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Conflict is central to 'Romeo and Juliet '

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pConflict is central to 'Romeo and Juliet '. Explain how Shakespeare introduces this theme with detailed reference to Act 1 Scene 1. 'Romeo and Juliet' is a play written by Shakespeare in the early part of the 1590's and was first published in 1597 by Thomas Creede. Romeo is a confused young man who is in Love with the idea of Love. Whilst Juliet is a respectful, protected, na�ve child who has never really thought about love and marriage, but later on in the play she changes and in a way matures when she meets and falls in love with Romeo. The play is a twisted tragedy, showing physical and emotional conflict between and around the two lovers: Romeo and Juliet. The aim of my essay is to explain the theme of conflict and violence, which is shown strongly in act 1 scene 1. I will comment on Shakespeare's use of language and how he demonstrates it in a dramatic effect, the plays appeal to the audience, the historical context and my own personal feedback on the play. ...read more.


As well as violence Shakespeare introduces Love and links it into destiny and fate. Fate was important in Shakespearean times as it explained the unexplainable and ultimately, the feud between the two families will end but only when the 'star-crossed lovers take their life.. The fearful passage of their death marked love'. Essentially Romeo and Juliet are destined to meet fall in love. This love will only last a matter of time as they are destined to die to break the bitter hatred between the families. The play opens with two servants of the Capulet house: Sampson and Gregory strolling through the streets of Verona. Throughout the first part of the scene they are insulting the Montagues. They do this by exchanging punning remarks such as: 'I will push Montague's men from the wall, and thrust his maids to the wall.' This quote basically means Sampson is suggesting physically slaughtering the Montague men and sexually abusing the Montague women another reference to sexually abusing Montague women is: 'Ay the heads of the maidens or the maidenheads' (line 22) ...read more.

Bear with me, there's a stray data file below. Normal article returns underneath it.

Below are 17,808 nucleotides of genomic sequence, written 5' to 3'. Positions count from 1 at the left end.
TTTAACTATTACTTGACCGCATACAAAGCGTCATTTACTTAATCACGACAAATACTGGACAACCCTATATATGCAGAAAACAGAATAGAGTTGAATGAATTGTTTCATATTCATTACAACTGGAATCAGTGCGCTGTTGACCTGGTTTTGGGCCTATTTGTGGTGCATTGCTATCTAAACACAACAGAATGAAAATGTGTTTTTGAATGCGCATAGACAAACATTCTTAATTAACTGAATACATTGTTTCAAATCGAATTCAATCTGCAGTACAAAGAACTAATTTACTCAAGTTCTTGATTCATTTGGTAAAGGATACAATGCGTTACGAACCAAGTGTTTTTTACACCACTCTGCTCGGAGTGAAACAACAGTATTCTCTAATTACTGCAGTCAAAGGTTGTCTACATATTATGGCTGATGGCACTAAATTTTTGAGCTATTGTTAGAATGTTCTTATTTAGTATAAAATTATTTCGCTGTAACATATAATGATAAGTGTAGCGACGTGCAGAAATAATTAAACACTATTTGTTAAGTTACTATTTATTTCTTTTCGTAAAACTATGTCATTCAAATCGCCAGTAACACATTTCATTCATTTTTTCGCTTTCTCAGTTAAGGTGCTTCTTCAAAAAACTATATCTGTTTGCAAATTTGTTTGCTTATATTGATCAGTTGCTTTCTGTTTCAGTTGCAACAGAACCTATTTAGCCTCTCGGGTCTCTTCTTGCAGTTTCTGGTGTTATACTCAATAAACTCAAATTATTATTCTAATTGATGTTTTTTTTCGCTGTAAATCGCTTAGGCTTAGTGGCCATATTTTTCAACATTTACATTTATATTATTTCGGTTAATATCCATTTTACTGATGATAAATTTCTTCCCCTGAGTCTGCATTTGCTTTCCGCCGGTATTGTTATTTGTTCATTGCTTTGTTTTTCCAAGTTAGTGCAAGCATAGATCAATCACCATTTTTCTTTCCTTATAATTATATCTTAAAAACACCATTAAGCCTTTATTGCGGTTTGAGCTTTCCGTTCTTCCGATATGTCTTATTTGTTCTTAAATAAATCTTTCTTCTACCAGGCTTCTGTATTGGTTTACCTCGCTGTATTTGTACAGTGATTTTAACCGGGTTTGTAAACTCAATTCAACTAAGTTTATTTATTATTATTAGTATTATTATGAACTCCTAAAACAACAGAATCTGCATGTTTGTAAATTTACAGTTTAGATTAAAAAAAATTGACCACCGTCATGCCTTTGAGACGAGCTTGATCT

I will bite my thumb at them; which is a disgrace to them, if they bear it.' This means instead of frowning at them I'll bite my thumb: In Shakespearean times biting your thumb at someone was the most offensive insult. He did this to be discreet and he didn't get the blame for starting the brawl, therefore staying on the right side of the justice system of Verona. Sampson tries to give the audience a masculine and strong impression 'Me they shall feel while I am able to stand: and tis known I am a pretty piece of flesh' again he shows a sexual pun and also he's boasting about his 'manhood' once more the issue of masculinity plays a part in the script. In the end Sampson gives out the impression of he's all talk no action: otherwise he would have attacked the Montagues illegally and not bothered about the law being on the Capulets side. In Verona, a man must defend his honor whenever it is transgressed against, whether verbally or physically. This concept of masculine honor exists through every layer of society in Verona, from the servants on up to the noblemen. It animates Samson and Gregory as much as it does Tybalt. http://www.sparknotes.com/shakespeare/romeojuliet/canalysis.html ...read more.

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